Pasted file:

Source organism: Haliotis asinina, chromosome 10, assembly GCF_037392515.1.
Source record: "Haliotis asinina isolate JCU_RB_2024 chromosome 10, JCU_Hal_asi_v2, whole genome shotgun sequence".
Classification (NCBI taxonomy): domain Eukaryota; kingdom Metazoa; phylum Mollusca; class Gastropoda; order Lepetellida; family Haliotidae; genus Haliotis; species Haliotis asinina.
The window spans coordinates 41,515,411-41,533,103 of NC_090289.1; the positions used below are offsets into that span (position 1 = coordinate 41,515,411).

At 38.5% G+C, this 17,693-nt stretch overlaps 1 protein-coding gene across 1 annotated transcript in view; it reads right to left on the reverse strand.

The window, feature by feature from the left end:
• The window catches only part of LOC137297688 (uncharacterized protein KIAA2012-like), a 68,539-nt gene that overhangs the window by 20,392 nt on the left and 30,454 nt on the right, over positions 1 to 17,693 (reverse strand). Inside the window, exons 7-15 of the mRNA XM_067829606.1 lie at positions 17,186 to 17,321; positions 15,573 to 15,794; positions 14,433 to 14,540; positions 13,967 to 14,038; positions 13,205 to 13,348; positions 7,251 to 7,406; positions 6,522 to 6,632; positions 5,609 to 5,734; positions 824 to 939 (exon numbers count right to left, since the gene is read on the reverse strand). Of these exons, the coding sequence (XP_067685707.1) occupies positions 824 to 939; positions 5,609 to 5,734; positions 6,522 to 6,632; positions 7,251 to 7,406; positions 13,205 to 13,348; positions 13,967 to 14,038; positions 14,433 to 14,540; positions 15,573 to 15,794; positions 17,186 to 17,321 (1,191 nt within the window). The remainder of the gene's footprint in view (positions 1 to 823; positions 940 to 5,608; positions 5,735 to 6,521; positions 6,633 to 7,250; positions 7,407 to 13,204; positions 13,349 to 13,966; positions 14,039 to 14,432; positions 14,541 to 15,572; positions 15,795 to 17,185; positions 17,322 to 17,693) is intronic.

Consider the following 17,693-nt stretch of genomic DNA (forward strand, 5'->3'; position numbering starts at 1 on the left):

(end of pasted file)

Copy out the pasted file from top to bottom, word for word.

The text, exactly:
Source organism: Haliotis asinina, chromosome 10, assembly GCF_037392515.1.
Source record: "Haliotis asinina isolate JCU_RB_2024 chromosome 10, JCU_Hal_asi_v2, whole genome shotgun sequence".
Classification (NCBI taxonomy): domain Eukaryota; kingdom Metazoa; phylum Mollusca; class Gastropoda; order Lepetellida; family Haliotidae; genus Haliotis; species Haliotis asinina.
The window spans coordinates 41,515,411-41,533,103 of NC_090289.1; the positions used below are offsets into that span (position 1 = coordinate 41,515,411).

At 38.5% G+C, this 17,693-nt stretch overlaps 1 protein-coding gene across 1 annotated transcript in view; it reads right to left on the reverse strand.

The window, feature by feature from the left end:
• The window catches only part of LOC137297688 (uncharacterized protein KIAA2012-like), a 68,539-nt gene that overhangs the window by 20,392 nt on the left and 30,454 nt on the right, over positions 1 to 17,693 (reverse strand). Inside the window, exons 7-15 of the mRNA XM_067829606.1 lie at positions 17,186 to 17,321; positions 15,573 to 15,794; positions 14,433 to 14,540; positions 13,967 to 14,038; positions 13,205 to 13,348; positions 7,251 to 7,406; positions 6,522 to 6,632; positions 5,609 to 5,734; positions 824 to 939 (exon numbers count right to left, since the gene is read on the reverse strand). Of these exons, the coding sequence (XP_067685707.1) occupies positions 824 to 939; positions 5,609 to 5,734; positions 6,522 to 6,632; positions 7,251 to 7,406; positions 13,205 to 13,348; positions 13,967 to 14,038; positions 14,433 to 14,540; positions 15,573 to 15,794; positions 17,186 to 17,321 (1,191 nt within the window). The remainder of the gene's footprint in view (positions 1 to 823; positions 940 to 5,608; positions 5,735 to 6,521; positions 6,633 to 7,250; positions 7,407 to 13,204; positions 13,349 to 13,966; positions 14,039 to 14,432; positions 14,541 to 15,572; positions 15,795 to 17,185; positions 17,322 to 17,693) is intronic.

Consider the following 17,693-nt stretch of genomic DNA (forward strand, 5'->3'; position numbering starts at 1 on the left):